Great discussion. What I can say is that someone is using fenofibrate since sales in the US are $1.3 billion a year - and its use has grown recently. The drug did little to raise HDL - and HDL subgroups and TG subgroups were not significant. The low HDL and high TG subgroup was also not significant, with a P value for the interaction of 0.06. In the context of many subgroup comparisons this finding does not add amount to much support for the hypothesis that the drug is effective in this subgroup. The subgroup was pre-specified but so were many others -- and I could not find a place where the specific subgroup analysis was described before the trial was published (either in clinicaltrials.gov or in their Methods paper). This is the second negative trial for fenofibrate -- there are no positive trials. It would be nice to see a trial of the high TG/low HDL subgroup -- but until that time there really is no strong evidence available to treat this group. And certaintly this trial does not provide that. The only subgroup, by the way, that was significant was sex -- with women doing much worse on fenofibrate.

Competing interests: None declared

Alfonso E. Sierra

How important was the decrease in the GFR? 1?, 5? 10?, 20?, was it consistent?

Competing interests: None declared

Eliot Brinton

Despite Professor Krumholz’s statement to the contrary, it is not “a common strategy in diabetic patients… to add fibrate therapy” to a statin. Even among diabetics with low HDL and high TG, only about 10% receive fibrates, and it is rarely used in those without that dyslipidemia.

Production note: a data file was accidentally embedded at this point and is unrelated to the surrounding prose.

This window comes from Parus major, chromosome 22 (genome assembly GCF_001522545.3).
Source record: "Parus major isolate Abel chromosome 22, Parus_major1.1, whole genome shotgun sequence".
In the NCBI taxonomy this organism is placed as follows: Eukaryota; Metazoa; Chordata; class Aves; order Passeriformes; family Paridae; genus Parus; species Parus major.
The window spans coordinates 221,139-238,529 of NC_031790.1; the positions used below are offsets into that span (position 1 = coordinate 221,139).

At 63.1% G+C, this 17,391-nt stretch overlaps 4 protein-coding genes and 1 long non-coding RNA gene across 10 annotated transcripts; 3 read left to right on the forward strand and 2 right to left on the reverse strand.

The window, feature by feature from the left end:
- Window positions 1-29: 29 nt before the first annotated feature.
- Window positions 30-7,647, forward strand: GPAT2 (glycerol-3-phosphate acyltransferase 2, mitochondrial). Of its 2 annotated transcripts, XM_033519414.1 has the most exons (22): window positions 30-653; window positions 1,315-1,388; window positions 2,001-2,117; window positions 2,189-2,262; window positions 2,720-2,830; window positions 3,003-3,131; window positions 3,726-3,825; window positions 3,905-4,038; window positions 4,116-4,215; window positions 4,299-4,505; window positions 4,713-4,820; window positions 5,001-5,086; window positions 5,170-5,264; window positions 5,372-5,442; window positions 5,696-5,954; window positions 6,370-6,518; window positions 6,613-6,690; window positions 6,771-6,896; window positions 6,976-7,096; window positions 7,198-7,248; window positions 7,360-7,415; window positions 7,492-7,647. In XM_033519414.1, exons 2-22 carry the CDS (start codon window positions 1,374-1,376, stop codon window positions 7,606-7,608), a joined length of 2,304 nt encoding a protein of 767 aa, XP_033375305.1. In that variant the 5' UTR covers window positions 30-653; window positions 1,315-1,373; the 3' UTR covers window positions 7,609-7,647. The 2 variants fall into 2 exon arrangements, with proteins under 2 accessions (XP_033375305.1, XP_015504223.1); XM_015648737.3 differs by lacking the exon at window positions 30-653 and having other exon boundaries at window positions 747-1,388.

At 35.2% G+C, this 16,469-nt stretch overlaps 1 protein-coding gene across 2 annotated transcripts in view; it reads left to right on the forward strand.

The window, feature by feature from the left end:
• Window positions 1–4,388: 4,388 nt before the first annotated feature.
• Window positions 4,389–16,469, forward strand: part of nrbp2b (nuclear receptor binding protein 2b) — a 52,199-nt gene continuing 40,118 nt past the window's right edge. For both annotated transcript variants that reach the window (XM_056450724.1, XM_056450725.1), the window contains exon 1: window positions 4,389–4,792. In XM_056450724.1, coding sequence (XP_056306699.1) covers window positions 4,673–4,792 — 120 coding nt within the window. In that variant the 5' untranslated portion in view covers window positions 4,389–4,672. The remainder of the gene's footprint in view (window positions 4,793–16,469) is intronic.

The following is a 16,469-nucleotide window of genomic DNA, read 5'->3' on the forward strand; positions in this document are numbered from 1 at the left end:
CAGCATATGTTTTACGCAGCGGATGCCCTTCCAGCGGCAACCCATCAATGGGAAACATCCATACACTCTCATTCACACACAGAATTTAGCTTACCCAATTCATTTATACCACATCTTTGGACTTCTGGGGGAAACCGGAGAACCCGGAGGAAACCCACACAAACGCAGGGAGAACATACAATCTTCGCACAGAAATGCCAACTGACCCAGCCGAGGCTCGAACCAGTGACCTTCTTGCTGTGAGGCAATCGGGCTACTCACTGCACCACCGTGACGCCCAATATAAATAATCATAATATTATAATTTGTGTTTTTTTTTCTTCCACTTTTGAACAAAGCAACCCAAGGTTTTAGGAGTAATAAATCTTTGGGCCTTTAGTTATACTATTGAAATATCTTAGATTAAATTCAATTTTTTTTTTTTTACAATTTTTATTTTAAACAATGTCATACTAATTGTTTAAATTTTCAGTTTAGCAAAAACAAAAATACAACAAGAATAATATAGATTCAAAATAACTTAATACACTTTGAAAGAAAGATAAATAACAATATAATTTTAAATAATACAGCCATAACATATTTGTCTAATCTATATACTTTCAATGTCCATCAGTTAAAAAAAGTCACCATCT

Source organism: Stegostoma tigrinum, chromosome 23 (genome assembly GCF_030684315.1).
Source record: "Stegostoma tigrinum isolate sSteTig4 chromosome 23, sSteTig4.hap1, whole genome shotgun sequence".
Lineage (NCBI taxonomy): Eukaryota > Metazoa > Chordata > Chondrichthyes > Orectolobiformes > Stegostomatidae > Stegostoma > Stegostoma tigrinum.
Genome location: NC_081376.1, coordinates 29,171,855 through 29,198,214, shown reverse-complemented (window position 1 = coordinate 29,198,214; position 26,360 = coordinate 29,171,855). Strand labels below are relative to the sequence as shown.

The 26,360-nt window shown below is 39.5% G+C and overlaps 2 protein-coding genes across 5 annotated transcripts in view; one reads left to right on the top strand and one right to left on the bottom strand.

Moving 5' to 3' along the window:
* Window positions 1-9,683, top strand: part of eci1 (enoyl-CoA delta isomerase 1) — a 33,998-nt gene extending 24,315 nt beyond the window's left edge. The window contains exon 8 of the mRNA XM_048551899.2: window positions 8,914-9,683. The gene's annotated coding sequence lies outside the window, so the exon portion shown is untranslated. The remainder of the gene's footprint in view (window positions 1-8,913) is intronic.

So, what did we know about CVD effects of fibrates in high TG and low HDL-C before ACCORD? In 1992, a post-hoc analysis of the Helsinki Heart Study showed that gemfibrozil reduced CVD in subjects with high TG and low HDL-C. Later, the VA-HIT showed that subjects recruited for low HDL-C had CVD reduction with gemfibrozil, especially insulin-resistant diabetics. A subanalysis of BIP then showed that bezafibrate reduced CVD in subjects with high TG. In 2009, a post-hoc analysis of the FIELD showed that CVD benefit with fenofibrate was confined to subjects with high TG and low HDL -C.

A pre-specified subgroup analysis of ACCORD confirms the above by showing a statistically significant one-third reduction in CVD in diabetic subjects with high TG and low HDL-C. Although no single trial absolutely proves that fibrates reduce CVD in the setting of high TG and low HDL-C, ACCORD is the 5th fibrate trial to strongly suggest this benefit.

It is reasonable to add fenofibrate in diabetic (and perhaps non- diabetic) patients when high TG and low HDL-C persist after statin monotherapy!

Competing interests: Speaker's Bureau and Research Grants from Abbott, GSK and Merck; speaker's bureau for AstraZeneca.

Brunel Bredy, MD

Does this study look at those diabetics who have higher triglyceride levels, and the benefit of fenofibrate use in these high risk patients? I often see diabetics with triglycerides levels much higher than the mean starting triglyceride levels in this study, well above 250 mg/dl. Would we also expect there to be no benefit at higer levels of triglycerides?

Competing interests: None declared

Lisa W Martin

The enrollment criteria in this study is very important. The subgroup analysis showed benefit for those patients with the dyslipidemia profile. I feel that this outcome should not be ignored, and will need further study.

Competing interests: None declared